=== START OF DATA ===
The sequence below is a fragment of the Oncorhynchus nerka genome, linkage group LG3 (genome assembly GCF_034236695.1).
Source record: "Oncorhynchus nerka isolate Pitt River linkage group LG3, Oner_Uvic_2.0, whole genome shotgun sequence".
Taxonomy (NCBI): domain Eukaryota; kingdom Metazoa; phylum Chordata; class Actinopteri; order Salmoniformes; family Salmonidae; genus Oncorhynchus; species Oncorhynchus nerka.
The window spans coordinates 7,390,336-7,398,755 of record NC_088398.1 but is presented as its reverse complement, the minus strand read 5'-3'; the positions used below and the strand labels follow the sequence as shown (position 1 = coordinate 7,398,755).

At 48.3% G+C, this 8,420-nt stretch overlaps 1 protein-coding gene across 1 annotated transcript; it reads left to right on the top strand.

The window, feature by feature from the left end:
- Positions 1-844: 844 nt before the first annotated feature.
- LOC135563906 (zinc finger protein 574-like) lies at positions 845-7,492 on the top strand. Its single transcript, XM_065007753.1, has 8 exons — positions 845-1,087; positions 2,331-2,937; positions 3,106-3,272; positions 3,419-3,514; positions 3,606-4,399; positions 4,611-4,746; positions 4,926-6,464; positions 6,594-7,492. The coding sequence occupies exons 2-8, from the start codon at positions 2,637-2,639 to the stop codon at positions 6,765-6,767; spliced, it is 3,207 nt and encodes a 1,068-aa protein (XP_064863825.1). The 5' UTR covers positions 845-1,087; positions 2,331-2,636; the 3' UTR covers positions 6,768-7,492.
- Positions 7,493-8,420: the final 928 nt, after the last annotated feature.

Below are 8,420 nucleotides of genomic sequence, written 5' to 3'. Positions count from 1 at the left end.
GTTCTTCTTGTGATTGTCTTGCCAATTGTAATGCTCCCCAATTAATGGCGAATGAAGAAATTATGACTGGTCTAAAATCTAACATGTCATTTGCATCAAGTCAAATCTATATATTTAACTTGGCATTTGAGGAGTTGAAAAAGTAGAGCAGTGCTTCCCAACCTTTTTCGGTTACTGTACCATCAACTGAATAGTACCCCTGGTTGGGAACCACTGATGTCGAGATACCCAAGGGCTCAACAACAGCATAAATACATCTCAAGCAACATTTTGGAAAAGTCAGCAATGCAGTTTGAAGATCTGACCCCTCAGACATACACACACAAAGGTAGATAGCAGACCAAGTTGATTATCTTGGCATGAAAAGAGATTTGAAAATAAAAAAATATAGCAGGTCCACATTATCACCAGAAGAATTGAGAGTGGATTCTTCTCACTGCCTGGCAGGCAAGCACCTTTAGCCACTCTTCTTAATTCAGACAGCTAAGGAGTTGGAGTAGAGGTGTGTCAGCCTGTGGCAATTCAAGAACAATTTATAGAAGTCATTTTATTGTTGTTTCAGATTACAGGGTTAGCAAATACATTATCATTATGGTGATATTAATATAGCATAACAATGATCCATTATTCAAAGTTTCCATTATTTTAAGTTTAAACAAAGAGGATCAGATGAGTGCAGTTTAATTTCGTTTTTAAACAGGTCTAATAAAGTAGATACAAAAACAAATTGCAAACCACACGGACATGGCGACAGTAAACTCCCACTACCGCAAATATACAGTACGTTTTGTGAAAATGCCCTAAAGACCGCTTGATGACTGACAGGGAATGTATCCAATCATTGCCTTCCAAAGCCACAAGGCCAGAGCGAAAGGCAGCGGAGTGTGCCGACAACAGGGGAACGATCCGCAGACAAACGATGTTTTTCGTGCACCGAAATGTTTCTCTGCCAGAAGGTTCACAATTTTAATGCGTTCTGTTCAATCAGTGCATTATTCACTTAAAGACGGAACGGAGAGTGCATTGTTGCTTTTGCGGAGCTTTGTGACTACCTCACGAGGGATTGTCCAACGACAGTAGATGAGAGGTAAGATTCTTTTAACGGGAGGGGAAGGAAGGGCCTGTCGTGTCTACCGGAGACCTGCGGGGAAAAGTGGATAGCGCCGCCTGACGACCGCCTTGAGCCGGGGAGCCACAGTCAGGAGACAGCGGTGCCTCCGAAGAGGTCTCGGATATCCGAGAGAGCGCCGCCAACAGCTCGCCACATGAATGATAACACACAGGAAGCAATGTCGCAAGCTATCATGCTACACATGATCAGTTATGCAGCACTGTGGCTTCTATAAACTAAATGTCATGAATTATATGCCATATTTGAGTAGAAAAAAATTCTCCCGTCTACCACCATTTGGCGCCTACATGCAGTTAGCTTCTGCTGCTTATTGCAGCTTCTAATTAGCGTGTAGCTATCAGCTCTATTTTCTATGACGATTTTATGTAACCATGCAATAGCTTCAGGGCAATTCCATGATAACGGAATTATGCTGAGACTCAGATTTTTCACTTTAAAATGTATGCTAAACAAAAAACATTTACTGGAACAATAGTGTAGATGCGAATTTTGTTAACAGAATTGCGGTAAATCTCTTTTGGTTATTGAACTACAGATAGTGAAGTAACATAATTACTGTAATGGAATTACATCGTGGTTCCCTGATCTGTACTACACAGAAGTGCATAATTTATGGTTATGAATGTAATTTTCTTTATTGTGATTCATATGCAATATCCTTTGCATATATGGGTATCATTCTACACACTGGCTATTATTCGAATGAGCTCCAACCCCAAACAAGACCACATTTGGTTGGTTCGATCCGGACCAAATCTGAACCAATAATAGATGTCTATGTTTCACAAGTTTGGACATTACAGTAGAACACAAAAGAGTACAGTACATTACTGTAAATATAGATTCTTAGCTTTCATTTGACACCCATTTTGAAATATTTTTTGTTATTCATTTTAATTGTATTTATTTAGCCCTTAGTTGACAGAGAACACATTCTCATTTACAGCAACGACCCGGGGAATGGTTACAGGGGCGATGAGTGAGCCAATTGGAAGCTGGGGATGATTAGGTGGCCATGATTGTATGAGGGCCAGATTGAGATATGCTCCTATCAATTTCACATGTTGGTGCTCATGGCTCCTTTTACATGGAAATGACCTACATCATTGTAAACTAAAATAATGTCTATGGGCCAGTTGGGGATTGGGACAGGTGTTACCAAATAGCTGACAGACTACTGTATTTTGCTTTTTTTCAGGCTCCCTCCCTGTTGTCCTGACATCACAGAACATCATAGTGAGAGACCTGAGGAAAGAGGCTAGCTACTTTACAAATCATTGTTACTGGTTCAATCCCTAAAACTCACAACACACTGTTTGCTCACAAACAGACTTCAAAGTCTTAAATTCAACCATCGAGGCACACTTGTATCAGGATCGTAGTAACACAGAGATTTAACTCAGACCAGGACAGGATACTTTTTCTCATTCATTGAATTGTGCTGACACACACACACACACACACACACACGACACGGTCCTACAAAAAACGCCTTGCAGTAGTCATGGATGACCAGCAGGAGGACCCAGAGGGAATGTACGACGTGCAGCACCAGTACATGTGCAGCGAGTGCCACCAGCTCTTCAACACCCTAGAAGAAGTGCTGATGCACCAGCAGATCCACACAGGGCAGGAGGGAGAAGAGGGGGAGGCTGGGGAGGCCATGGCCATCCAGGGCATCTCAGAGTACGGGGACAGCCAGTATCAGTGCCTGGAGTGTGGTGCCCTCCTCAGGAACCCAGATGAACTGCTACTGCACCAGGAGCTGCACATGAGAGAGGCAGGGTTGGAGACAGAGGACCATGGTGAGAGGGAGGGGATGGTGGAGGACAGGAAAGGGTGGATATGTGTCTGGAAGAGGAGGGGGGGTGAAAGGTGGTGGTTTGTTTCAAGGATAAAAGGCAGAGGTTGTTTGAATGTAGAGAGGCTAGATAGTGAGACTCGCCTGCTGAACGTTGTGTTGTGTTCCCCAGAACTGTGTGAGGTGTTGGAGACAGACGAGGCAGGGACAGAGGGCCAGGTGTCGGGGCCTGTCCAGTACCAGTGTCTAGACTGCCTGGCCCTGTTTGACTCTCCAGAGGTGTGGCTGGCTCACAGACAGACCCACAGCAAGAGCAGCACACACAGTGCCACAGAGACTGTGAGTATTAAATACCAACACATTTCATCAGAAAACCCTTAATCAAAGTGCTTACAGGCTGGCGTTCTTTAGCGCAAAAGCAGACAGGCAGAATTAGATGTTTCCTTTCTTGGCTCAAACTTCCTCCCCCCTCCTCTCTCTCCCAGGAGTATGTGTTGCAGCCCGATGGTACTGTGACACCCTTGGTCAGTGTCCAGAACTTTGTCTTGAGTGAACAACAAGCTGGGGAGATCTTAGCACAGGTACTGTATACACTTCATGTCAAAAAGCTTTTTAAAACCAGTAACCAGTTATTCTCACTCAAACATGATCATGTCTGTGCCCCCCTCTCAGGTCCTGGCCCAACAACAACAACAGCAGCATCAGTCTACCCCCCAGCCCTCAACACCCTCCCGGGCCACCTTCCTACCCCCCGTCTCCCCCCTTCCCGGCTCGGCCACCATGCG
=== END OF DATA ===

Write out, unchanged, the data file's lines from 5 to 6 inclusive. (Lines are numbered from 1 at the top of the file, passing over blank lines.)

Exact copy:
At 48.3% G+C, this 8,420-nt stretch overlaps 1 protein-coding gene across 1 annotated transcript; it reads left to right on the top strand.

The window, feature by feature from the left end: